Find $\lim_{n \rightarrow \infty} \int_{0}^{x} \frac{(-\ln{z})^n}{n!} dz$ where $x \in (0,1)$ .

I was thinking of using Dominated Convergence Theorem to the function $f_n(z)=\frac{(-\ln{z})^n}{n!} dz$ But couldn't find its limiting function. Any other approach which can help?

  • $\begingroup$ notice that $n! = o(n^n) $ $\endgroup$ – user12986714 May 2 '20 at 3:05
  • $\begingroup$ still , does that make the limit calculation easy? $\endgroup$ – Maths Freak May 2 '20 at 3:23
  • $\begingroup$ I found a way of using gamma function. The answer is 1 $\endgroup$ – Isaac YIU Math Studio May 2 '20 at 3:24
  • $\begingroup$ yes, please share your approach $\endgroup$ – Maths Freak May 2 '20 at 3:25
  • $\begingroup$ @MathsFreak I am not quite sure, as it is checked from wolfram alpha. I substitute $u=-\ln z$ and $a=-\ln x$, and it turns out to have: $$ 1-\lim_{n \to \infty} \dfrac{1}{n!} \int ^a_0 u^n e^{-u} du$$ $\endgroup$ – Isaac YIU Math Studio May 2 '20 at 3:27

Let us first consider the integral, $${I(n)} = \int_0^{x}\frac{(-\ln z)^n}{n!}dz$$ Using Integration by Parts, $$I(n) = \frac{z(-\ln z)^n}{n!}|_0^{x}+n\int_0^{x}\frac{(-\ln z)^{n-1}}{n!}dz=\frac{x(-\ln x)^n}{n!}+I(n-1)$$ If you observe, the above is a telescopic sum, $$\therefore I(n)=I(0)+x\sum_{i=1}^{n}\frac{(-\ln x)^i}{i!}$$ Since $I(0) =x$, $$I(n)=x\sum_{i=0}^{n}\frac{(-\ln x)^i}{i!}$$ As $n \to \infty$, $$\lim_{n \to \infty}I(n)=x\sum_{i=0}^{\infty}\frac{(-\ln x)^i}{i! }=x\exp{(-\ln x)}=1$$


Enforcing the substitution $z\mapsto e^{-z}$ and recalling that $n!=\Gamma(n+1)=\int_0^\infty z^ne^{-z}\,dz$ we can write

$$\begin{align} f_n(x)&=\int_0^x\frac{(-\log(z))^n}{n!}\,dz\\\\ &=\frac{1}{n!}\int_{\log(1/x)}^\infty z^ne^{-z}\,dz\\\\ &=\frac1{n!}\int_0^\infty z^ne^{-z}\,dz-\frac1{n!}\int_0^{\log(1/x)}z^ne^{-z}\,dz\\\\ &=1-\frac1{n!}\int_0^{\log(1/x)}z^ne^{-z}\,dz \end{align}$$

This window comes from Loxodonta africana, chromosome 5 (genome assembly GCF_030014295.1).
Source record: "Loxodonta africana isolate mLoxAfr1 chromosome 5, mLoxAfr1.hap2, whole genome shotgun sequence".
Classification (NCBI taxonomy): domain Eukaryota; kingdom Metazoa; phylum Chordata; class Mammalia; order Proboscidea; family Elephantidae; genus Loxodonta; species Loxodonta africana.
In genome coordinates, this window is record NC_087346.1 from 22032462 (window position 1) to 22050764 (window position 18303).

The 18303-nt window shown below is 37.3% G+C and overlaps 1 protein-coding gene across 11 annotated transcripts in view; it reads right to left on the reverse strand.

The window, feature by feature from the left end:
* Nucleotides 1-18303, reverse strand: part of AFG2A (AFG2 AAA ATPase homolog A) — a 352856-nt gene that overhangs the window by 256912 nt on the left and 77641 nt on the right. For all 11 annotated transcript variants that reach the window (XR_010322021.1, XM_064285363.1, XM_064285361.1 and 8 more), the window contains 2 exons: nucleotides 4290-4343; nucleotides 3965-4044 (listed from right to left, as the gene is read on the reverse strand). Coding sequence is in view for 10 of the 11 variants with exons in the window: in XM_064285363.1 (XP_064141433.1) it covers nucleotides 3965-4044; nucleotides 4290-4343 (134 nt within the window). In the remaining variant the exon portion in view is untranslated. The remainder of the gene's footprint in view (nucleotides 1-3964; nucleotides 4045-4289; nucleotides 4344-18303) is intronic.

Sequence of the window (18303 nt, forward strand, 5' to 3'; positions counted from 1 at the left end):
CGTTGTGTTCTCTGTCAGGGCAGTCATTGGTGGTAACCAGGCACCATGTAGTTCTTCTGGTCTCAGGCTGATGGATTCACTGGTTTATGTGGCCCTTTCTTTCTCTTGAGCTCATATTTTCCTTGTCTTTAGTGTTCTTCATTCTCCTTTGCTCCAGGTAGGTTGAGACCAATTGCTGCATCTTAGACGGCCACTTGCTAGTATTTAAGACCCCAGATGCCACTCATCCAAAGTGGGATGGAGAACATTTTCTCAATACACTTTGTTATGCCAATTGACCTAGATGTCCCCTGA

Finally, using the estimate

$$\left|\frac1{n!}\int_0^{\log(1/x)}z^ne^{-z}\,dz\right|\le \frac{\log^{n+1}(1/x)}{n!} $$

the squeeze theorem guarantees that $\lim_{n\to \infty }\frac1{n!}\int_0^{\log(1/x)}z^ne^{-z}\,dz=0$.

Putting it all together, yields the coveted limit


for $x\in (0,1)$. And we are done!


Not a direct proof but one can note that $$f(z)=\frac{(-\ln z)^n}{n!}1_{0<z<1}$$ is the density function of $\prod\limits_{i=1}^{n+1} X_i$ where $X_1,\ldots,X_{n+1}$ are i.i.d uniform on $(0,1)$.

So for $x\in (0,1)$,

\begin{align} \int_0^x f(z)\,dz&=P\left(\prod_{i=1}^{n+1} X_i \le x\right) \\&=P\left(\sum_{i=1}^{n+1} \ln X_i \le \ln x\right) \end{align}

Now $-\ln X_i$'s are i.i.d exponential with mean $1$, so by classical CLT

$$\sqrt{n+1}\left(\frac1{n+1}\sum_{i=1}^{n+1} \ln X_i +1\right)\stackrel{L}\longrightarrow N(0,1)$$


$$ P\left(\sum_{i=1}^{n+1} \ln X_i \le \ln x\right)\approx \Phi\left(\frac{\ln x}{\sqrt{n+1}}+\sqrt{n+1}\right) \stackrel{n\to\infty}\longrightarrow \Phi(\infty)=1 $$

  • $\begingroup$ Actually, we have by the relation of Poisson and Gamma distribution that $$\int_0^x \frac{(-\ln z)^n}{n!}\,dz=1-\int_0^{-\ln x}\frac{e^{-u}u^n}{n!}\,du=\sum_{j=0}^n \frac{e^{\ln x}(-\ln x)^j}{j!} $$ As $n\to \infty$, that last sum obviously converges to $1$ as it is a PMF. $\endgroup$ – StubbornAtom May 2 '20 at 7:17
  • $\begingroup$ The Gamma-Poisson relationship is derived here and here for example, as @AdityaSriram has shown. $\endgroup$ – StubbornAtom May 2 '20 at 8:06

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